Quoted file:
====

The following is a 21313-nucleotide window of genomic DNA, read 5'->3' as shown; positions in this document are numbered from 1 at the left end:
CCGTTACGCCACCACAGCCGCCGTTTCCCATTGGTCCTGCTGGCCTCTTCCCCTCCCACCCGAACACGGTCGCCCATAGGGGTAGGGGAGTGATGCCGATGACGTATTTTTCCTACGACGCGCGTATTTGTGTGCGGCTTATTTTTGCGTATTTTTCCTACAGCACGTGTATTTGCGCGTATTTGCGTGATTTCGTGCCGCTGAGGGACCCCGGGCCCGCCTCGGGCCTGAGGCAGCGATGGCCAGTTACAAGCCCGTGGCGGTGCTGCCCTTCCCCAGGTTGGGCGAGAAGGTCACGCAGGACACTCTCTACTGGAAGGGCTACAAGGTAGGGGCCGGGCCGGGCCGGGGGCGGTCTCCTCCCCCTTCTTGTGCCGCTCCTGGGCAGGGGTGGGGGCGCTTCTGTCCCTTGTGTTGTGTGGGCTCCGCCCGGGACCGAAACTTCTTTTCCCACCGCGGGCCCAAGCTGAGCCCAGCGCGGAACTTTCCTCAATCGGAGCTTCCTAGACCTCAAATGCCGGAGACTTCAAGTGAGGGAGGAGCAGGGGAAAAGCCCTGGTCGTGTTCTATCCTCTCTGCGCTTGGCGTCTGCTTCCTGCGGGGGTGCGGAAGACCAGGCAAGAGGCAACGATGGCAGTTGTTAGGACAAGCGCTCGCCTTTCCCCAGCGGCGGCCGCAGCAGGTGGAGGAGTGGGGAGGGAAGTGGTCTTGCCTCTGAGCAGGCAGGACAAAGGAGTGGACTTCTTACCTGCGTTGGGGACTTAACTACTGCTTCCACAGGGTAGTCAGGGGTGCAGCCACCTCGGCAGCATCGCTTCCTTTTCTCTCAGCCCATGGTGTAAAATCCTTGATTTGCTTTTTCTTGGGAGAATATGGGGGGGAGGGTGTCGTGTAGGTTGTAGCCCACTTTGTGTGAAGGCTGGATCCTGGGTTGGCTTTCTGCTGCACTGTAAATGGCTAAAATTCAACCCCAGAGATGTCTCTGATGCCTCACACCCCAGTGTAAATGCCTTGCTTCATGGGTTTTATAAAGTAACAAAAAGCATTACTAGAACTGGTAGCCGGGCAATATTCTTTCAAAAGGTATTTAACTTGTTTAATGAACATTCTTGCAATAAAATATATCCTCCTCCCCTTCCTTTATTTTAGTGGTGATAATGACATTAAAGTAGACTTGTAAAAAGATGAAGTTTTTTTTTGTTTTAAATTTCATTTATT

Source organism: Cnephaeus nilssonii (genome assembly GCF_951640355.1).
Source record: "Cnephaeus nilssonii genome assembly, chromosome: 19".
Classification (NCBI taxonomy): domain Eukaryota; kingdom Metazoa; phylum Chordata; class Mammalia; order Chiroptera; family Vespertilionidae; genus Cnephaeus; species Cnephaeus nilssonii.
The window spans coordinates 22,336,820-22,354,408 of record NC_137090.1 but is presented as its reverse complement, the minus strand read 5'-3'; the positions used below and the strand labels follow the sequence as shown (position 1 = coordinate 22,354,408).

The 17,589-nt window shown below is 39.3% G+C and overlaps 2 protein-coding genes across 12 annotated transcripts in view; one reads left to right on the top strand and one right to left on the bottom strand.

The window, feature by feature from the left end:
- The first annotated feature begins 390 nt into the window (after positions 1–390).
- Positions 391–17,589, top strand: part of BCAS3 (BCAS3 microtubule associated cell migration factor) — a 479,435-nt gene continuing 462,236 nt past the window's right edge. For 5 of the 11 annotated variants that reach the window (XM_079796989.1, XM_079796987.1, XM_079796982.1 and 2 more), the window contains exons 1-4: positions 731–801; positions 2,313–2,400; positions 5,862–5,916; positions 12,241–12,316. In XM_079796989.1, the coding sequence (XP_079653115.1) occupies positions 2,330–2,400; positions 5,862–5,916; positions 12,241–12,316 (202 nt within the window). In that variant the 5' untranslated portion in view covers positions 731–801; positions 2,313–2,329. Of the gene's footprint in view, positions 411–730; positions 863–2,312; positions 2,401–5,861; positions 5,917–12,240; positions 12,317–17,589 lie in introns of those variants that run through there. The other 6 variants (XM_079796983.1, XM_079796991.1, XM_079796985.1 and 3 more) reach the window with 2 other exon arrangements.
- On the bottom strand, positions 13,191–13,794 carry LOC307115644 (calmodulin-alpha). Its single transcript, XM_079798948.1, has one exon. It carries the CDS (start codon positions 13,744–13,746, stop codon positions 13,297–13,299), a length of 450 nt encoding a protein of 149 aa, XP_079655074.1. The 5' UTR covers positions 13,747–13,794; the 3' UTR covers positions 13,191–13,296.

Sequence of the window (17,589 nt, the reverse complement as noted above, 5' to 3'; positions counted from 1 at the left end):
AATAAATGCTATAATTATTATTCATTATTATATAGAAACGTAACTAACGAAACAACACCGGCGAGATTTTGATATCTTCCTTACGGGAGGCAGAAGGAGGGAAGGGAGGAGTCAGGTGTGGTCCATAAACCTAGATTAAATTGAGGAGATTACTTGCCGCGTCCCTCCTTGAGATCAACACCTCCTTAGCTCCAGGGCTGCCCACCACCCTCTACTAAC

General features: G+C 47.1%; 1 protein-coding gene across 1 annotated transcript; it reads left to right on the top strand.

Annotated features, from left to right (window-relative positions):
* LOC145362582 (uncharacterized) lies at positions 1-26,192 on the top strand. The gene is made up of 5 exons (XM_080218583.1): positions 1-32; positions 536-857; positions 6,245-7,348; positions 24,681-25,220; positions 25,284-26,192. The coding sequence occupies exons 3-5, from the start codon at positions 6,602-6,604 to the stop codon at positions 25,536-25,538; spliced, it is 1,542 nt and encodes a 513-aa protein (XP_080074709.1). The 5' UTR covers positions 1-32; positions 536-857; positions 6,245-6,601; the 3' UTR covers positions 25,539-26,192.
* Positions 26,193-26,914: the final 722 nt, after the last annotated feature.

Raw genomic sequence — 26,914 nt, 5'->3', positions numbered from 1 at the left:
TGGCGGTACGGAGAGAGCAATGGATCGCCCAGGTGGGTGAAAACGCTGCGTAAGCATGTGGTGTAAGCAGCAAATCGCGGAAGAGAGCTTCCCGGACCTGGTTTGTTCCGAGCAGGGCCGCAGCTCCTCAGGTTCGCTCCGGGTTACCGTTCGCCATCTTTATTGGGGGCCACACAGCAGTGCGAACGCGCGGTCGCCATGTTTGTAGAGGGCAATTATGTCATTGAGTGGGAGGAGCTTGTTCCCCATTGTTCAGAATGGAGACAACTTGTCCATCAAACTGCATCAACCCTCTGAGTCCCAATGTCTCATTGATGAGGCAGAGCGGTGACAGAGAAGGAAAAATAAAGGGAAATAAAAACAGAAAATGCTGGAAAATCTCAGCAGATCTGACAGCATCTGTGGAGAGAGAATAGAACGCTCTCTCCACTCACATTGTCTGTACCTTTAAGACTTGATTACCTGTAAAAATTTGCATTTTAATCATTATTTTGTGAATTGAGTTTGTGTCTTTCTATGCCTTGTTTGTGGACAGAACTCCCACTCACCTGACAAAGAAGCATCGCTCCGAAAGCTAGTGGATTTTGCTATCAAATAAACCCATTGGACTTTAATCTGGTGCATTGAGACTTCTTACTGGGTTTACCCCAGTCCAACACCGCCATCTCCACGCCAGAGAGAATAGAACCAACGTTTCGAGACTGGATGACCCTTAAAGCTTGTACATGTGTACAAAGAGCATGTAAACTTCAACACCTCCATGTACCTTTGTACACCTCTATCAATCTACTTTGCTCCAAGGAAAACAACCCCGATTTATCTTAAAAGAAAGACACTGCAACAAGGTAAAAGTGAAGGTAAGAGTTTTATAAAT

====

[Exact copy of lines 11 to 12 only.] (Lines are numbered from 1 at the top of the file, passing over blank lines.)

- On the bottom strand, positions 13,191–13,794 carry LOC307115644 (calmodulin-alpha). Its single transcript, XM_079798948.1, has one exon. It carries the CDS (start codon positions 13,744–13,746, stop codon positions 13,297–13,299), a length of 450 nt encoding a protein of 149 aa, XP_079655074.1. The 5' UTR covers positions 13,747–13,794; the 3' UTR covers positions 13,191–13,296.

Sequence of the window (17,589 nt, the reverse complement as noted above, 5' to 3'; positions counted from 1 at the left end):